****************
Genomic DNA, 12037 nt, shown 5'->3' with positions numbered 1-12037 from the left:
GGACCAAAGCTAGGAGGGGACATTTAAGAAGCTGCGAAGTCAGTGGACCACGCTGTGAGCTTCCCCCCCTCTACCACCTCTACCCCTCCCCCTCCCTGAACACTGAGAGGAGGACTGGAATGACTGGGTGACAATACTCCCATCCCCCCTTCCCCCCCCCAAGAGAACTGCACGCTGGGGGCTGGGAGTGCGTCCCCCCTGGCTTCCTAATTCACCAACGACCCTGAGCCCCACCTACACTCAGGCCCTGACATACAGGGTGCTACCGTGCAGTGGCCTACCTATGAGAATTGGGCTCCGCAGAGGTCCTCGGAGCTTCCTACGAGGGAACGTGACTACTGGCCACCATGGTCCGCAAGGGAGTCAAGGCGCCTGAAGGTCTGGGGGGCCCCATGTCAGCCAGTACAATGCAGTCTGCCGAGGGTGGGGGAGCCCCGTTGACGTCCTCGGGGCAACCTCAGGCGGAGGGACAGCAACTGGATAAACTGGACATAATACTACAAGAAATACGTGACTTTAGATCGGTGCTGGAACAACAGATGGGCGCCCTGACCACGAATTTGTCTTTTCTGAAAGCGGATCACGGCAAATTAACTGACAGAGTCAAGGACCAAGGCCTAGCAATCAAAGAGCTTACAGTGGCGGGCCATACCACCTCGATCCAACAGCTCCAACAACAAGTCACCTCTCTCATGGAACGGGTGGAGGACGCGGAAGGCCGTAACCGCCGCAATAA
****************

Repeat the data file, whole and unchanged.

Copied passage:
Genomic DNA, 12037 nt, shown 5'->3' with positions numbered 1-12037 from the left:
GGACCAAAGCTAGGAGGGGACATTTAAGAAGCTGCGAAGTCAGTGGACCACGCTGTGAGCTTCCCCCCCTCTACCACCTCTACCCCTCCCCCTCCCTGAACACTGAGAGGAGGACTGGAATGACTGGGTGACAATACTCCCATCCCCCCTTCCCCCCCCCAAGAGAACTGCACGCTGGGGGCTGGGAGTGCGTCCCCCCTGGCTTCCTAATTCACCAACGACCCTGAGCCCCACCTACACTCAGGCCCTGACATACAGGGTGCTACCGTGCAGTGGCCTACCTATGAGAATTGGGCTCCGCAGAGGTCCTCGGAGCTTCCTACGAGGGAACGTGACTACTGGCCACCATGGTCCGCAAGGGAGTCAAGGCGCCTGAAGGTCTGGGGGGCCCCATGTCAGCCAGTACAATGCAGTCTGCCGAGGGTGGGGGAGCCCCGTTGACGTCCTCGGGGCAACCTCAGGCGGAGGGACAGCAACTGGATAAACTGGACATAATACTACAAGAAATACGTGACTTTAGATCGGTGCTGGAACAACAGATGGGCGCCCTGACCACGAATTTGTCTTTTCTGAAAGCGGATCACGGCAAATTAACTGACAGAGTCAAGGACCAAGGCCTAGCAATCAAAGAGCTTACAGTGGCGGGCCATACCACCTCGATCCAACAGCTCCAACAACAAGTCACCTCTCTCATGGAACGGGTGGAGGACGCGGAAGGCCGTAACCGCCGCAATAA